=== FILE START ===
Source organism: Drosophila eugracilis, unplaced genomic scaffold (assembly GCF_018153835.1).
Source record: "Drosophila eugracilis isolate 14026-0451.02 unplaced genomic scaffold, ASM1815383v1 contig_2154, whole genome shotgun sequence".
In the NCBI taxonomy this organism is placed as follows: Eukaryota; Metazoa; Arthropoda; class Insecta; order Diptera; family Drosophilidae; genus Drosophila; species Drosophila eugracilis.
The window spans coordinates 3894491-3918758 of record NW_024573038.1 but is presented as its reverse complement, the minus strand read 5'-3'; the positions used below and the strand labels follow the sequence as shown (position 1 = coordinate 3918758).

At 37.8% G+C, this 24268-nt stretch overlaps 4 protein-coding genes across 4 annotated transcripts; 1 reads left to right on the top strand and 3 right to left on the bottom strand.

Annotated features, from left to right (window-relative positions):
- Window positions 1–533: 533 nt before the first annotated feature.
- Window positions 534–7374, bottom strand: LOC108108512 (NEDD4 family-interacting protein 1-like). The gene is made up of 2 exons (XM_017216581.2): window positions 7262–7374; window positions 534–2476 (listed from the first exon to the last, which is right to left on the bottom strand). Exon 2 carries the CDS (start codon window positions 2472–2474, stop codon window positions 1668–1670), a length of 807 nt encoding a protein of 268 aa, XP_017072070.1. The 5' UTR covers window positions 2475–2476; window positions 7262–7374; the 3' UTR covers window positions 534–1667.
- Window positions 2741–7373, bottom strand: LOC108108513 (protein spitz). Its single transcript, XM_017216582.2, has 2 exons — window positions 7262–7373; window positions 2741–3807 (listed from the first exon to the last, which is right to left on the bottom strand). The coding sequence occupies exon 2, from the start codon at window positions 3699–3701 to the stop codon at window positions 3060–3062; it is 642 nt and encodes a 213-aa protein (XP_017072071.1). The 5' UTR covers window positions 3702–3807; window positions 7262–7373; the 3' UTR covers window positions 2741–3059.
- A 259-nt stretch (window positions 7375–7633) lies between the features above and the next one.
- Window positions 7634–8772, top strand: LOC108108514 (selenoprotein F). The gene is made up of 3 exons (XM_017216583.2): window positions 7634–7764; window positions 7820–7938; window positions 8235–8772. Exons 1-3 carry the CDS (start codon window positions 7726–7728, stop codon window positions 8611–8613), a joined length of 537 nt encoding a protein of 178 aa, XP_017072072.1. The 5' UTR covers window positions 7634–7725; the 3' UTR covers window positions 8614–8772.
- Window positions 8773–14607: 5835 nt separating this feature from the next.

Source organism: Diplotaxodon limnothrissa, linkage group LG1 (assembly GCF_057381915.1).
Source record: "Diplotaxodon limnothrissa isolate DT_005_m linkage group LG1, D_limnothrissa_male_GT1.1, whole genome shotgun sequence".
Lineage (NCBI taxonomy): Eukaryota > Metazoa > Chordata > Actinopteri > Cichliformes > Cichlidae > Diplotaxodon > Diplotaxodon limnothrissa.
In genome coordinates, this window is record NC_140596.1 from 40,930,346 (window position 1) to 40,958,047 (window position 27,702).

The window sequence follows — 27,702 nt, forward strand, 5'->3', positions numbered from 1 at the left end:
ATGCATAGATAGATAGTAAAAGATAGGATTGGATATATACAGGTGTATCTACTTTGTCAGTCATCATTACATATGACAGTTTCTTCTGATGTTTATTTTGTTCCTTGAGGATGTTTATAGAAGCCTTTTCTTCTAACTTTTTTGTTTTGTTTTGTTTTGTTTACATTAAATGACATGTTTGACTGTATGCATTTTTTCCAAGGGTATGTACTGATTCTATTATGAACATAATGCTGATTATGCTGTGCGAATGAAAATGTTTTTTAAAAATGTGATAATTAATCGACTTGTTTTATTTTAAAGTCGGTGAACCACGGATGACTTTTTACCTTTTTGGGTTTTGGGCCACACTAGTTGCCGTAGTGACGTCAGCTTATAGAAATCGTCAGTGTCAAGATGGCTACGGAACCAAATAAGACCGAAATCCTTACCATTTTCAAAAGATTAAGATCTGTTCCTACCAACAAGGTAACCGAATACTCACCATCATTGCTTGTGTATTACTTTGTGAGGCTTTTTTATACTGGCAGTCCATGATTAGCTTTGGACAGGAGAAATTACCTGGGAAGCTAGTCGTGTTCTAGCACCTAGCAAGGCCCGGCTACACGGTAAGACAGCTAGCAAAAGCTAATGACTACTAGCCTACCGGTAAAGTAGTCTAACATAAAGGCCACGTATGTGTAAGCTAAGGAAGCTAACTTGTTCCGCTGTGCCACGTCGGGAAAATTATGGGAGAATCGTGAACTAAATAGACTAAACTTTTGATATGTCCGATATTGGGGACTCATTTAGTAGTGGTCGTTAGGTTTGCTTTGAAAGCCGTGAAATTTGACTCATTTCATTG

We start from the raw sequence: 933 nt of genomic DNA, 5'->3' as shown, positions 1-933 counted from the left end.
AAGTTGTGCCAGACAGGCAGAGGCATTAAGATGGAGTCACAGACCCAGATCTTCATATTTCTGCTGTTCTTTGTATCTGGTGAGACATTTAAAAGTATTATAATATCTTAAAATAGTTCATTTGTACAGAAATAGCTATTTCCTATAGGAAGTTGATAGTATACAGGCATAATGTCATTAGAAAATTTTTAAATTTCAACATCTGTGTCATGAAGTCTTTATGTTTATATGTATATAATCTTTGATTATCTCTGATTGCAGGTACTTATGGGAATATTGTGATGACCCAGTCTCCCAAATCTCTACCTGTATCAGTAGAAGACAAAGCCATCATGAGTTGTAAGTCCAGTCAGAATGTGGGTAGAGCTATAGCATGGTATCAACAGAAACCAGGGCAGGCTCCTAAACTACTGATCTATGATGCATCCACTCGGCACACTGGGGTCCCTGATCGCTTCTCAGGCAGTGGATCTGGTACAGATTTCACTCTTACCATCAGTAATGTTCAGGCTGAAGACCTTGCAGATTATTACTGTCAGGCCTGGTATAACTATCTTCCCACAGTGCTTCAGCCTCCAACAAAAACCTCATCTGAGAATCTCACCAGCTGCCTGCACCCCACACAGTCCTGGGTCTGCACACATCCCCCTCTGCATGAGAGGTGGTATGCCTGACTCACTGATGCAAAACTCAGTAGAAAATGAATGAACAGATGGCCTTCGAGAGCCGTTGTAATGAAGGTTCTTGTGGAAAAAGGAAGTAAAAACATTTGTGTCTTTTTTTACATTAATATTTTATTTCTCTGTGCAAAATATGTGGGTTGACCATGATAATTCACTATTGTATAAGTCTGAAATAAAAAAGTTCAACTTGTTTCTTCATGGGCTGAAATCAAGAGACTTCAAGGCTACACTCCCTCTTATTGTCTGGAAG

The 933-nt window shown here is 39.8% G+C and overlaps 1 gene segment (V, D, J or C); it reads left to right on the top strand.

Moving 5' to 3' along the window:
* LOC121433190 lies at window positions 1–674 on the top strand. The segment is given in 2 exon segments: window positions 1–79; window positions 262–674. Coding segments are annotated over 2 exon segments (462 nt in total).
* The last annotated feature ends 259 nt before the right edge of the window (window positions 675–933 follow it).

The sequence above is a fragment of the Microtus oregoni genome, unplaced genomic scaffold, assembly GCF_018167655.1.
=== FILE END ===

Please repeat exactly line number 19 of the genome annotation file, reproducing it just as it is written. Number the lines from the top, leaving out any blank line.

We start from the raw sequence: 933 nt of genomic DNA, 5'->3' as shown, positions 1-933 counted from the left end.